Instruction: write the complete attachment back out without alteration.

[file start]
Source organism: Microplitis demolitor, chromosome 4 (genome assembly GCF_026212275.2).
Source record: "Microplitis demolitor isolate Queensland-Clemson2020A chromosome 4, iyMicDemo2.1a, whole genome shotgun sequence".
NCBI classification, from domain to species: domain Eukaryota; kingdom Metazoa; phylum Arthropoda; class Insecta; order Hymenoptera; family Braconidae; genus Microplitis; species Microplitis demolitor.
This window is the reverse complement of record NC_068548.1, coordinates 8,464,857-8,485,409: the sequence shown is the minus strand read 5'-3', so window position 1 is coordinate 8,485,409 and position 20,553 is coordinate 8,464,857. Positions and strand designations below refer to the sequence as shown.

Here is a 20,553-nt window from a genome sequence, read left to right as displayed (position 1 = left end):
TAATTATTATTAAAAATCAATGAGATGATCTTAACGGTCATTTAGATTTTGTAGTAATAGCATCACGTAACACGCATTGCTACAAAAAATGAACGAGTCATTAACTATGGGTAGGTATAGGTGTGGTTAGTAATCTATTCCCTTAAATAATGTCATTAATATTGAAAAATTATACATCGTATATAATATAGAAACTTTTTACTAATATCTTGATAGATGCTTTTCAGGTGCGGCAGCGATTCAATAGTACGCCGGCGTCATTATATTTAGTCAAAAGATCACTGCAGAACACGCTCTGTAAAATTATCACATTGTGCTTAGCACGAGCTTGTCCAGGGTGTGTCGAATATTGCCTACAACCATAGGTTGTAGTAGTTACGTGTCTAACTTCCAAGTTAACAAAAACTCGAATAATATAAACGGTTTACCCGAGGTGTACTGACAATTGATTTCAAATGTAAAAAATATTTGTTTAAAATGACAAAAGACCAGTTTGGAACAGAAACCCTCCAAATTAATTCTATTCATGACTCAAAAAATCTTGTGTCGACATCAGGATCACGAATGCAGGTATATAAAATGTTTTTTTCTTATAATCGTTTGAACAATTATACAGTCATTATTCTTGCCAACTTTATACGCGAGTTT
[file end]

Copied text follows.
Source organism: Microplitis demolitor, chromosome 4 (genome assembly GCF_026212275.2).
Source record: "Microplitis demolitor isolate Queensland-Clemson2020A chromosome 4, iyMicDemo2.1a, whole genome shotgun sequence".
NCBI classification, from domain to species: domain Eukaryota; kingdom Metazoa; phylum Arthropoda; class Insecta; order Hymenoptera; family Braconidae; genus Microplitis; species Microplitis demolitor.
This window is the reverse complement of record NC_068548.1, coordinates 8,464,857-8,485,409: the sequence shown is the minus strand read 5'-3', so window position 1 is coordinate 8,485,409 and position 20,553 is coordinate 8,464,857. Positions and strand designations below refer to the sequence as shown.

Here is a 20,553-nt window from a genome sequence, read left to right as displayed (position 1 = left end):
TAATTATTATTAAAAATCAATGAGATGATCTTAACGGTCATTTAGATTTTGTAGTAATAGCATCACGTAACACGCATTGCTACAAAAAATGAACGAGTCATTAACTATGGGTAGGTATAGGTGTGGTTAGTAATCTATTCCCTTAAATAATGTCATTAATATTGAAAAATTATACATCGTATATAATATAGAAACTTTTTACTAATATCTTGATAGATGCTTTTCAGGTGCGGCAGCGATTCAATAGTACGCCGGCGTCATTATATTTAGTCAAAAGATCACTGCAGAACACGCTCTGTAAAATTATCACATTGTGCTTAGCACGAGCTTGTCCAGGGTGTGTCGAATATTGCCTACAACCATAGGTTGTAGTAGTTACGTGTCTAACTTCCAAGTTAACAAAAACTCGAATAATATAAACGGTTTACCCGAGGTGTACTGACAATTGATTTCAAATGTAAAAAATATTTGTTTAAAATGACAAAAGACCAGTTTGGAACAGAAACCCTCCAAATTAATTCTATTCATGACTCAAAAAATCTTGTGTCGACATCAGGATCACGAATGCAGGTATATAAAATGTTTTTTTCTTATAATCGTTTGAACAATTATACAGTCATTATTCTTGCCAACTTTATACGCGAGTTT